Cox, Leavitt Say SEC Won't Go Away in Regulatory Overhaul

Lora Bentley

Though the buzz from U.S. Treasury Secretary Henry Paulson's "Blueprint for a Modernized Finanacial Regulatory Structure" has quieted somewhat in the months since it was unveiled, it hasn't died completely. And apparently Securities and Exchange Commission Christopher Cox isn't taking kindly to the buzz he's seeing about his own organization.

 

The Blueprint's vision of a more powerful Federal Reserve and combining the SEC and the Commodity Futures Trading Commission have some observers saying the SEC won't be around much longer. That sentiment, coupled with a Wall Street Journal article describing Cox's leadership during the Bear Stearns crisis as "weak," was enough to move former SEC commissioner Arthur Leavitt to come to the agency's defense, and to compel Cox to draft a 17-paragraph memo to his staff.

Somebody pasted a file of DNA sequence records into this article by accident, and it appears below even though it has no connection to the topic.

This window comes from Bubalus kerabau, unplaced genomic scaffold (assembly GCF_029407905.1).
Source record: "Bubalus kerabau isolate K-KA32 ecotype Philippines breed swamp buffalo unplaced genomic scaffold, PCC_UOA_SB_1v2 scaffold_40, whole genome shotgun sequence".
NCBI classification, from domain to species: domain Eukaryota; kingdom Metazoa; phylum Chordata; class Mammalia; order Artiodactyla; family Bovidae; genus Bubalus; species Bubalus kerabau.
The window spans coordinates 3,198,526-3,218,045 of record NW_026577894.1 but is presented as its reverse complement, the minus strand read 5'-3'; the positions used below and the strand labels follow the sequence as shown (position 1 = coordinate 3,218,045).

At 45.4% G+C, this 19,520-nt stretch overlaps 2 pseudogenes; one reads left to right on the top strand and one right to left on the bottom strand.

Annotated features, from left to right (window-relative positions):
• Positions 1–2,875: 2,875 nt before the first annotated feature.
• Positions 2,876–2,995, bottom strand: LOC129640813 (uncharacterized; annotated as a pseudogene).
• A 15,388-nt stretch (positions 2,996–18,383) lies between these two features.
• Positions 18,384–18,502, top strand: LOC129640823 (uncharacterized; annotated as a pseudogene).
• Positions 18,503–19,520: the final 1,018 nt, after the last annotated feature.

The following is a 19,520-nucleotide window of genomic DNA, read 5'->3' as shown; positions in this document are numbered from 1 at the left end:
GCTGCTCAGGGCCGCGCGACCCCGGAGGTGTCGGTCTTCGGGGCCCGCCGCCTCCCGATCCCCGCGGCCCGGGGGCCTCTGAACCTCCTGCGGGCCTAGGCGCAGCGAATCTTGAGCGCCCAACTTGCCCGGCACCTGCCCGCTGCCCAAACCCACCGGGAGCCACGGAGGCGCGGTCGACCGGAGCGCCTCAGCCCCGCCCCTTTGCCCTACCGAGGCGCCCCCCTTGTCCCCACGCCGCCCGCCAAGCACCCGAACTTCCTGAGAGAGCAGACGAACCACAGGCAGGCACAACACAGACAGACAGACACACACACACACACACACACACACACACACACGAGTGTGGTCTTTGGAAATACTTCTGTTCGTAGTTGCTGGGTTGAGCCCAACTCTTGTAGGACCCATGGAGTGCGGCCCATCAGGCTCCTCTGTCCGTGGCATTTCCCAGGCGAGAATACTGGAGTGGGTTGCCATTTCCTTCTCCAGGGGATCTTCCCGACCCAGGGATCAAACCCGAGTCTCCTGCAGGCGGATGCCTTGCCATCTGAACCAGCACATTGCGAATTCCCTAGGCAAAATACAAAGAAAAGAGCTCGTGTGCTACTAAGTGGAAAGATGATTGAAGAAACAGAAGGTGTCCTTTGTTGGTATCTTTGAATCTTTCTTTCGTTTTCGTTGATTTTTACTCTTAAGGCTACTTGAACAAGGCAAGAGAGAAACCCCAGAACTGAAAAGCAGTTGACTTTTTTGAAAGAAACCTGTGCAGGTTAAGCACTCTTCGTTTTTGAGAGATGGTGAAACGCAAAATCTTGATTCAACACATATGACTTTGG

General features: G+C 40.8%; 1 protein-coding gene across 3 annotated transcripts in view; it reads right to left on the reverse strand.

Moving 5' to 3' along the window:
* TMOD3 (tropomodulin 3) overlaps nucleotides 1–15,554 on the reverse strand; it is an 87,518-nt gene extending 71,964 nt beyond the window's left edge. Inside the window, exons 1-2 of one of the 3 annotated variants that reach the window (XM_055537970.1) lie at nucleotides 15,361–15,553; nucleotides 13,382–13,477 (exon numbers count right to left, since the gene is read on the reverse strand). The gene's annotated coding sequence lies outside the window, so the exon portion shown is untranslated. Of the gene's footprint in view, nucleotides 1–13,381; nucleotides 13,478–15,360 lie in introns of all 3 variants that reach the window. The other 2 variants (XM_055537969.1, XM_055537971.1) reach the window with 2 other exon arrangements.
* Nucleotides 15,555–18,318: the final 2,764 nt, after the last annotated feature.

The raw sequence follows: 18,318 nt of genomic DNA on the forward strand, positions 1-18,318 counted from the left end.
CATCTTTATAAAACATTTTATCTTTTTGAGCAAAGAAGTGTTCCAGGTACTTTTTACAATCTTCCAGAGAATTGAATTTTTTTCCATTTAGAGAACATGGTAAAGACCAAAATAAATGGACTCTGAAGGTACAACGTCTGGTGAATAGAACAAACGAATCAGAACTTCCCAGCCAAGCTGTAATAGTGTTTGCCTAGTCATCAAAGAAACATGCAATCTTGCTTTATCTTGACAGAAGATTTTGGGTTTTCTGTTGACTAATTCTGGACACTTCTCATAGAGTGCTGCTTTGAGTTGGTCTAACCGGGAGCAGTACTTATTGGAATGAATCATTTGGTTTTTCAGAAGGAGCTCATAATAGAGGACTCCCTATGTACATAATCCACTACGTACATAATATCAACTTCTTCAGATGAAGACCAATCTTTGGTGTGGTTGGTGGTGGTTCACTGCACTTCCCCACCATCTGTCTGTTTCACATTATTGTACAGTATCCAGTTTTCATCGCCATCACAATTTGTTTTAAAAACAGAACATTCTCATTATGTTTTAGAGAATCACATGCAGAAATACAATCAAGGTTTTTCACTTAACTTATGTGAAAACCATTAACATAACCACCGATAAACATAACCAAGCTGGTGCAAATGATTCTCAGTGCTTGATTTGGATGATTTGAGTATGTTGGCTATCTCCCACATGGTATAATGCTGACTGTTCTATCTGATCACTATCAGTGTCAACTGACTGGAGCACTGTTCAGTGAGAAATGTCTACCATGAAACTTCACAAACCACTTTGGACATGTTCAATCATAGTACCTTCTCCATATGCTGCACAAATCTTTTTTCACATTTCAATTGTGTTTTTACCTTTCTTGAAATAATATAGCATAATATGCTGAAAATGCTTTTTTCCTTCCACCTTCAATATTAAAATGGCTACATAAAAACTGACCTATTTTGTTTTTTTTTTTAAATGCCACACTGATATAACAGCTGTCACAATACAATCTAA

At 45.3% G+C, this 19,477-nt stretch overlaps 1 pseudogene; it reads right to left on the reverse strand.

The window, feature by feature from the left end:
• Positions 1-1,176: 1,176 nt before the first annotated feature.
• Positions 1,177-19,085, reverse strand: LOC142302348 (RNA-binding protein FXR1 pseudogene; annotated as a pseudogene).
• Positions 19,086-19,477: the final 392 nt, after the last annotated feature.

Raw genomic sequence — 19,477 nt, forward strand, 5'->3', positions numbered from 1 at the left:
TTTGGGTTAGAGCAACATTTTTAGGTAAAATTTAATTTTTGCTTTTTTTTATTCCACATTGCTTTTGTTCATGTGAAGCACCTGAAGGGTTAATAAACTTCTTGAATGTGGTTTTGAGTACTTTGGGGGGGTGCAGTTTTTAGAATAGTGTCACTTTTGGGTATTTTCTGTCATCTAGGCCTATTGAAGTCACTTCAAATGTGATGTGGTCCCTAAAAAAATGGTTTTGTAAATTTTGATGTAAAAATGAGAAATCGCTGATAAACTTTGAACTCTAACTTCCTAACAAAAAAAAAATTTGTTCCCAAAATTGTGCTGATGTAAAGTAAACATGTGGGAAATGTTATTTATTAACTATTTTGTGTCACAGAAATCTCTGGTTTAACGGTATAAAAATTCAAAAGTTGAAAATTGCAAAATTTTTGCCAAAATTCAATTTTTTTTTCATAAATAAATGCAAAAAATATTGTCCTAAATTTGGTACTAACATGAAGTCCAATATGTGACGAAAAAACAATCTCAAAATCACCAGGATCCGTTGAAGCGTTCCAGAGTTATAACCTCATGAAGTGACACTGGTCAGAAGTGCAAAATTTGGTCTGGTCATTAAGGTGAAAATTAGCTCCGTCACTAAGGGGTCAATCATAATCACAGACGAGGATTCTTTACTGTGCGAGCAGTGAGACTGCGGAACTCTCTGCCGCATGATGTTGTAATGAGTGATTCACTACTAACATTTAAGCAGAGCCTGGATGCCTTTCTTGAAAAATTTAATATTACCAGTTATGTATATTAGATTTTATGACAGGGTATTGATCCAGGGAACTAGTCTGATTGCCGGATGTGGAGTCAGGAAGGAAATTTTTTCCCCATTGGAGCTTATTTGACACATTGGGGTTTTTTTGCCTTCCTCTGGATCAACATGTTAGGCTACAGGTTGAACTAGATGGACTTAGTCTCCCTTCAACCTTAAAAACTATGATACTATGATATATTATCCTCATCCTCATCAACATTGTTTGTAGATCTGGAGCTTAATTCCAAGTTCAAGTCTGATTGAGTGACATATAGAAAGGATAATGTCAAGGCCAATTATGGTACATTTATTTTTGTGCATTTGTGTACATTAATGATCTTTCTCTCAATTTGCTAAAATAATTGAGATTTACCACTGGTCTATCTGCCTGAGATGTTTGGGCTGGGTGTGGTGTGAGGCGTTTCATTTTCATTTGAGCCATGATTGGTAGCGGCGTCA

CFO.com reports that Cox was "very disappointed" in the WSJ story, and he reiterated the position he took in an earlier memo that the "Blueprint," when implemented, "would significantly expand the role and responsibilities of the commission" rather than eliminate it.

 

Levitt voiced a similar opinion. "Rest assured," he told CFO.com. "Congress will have the last word, and the SEC is not likely to go away."



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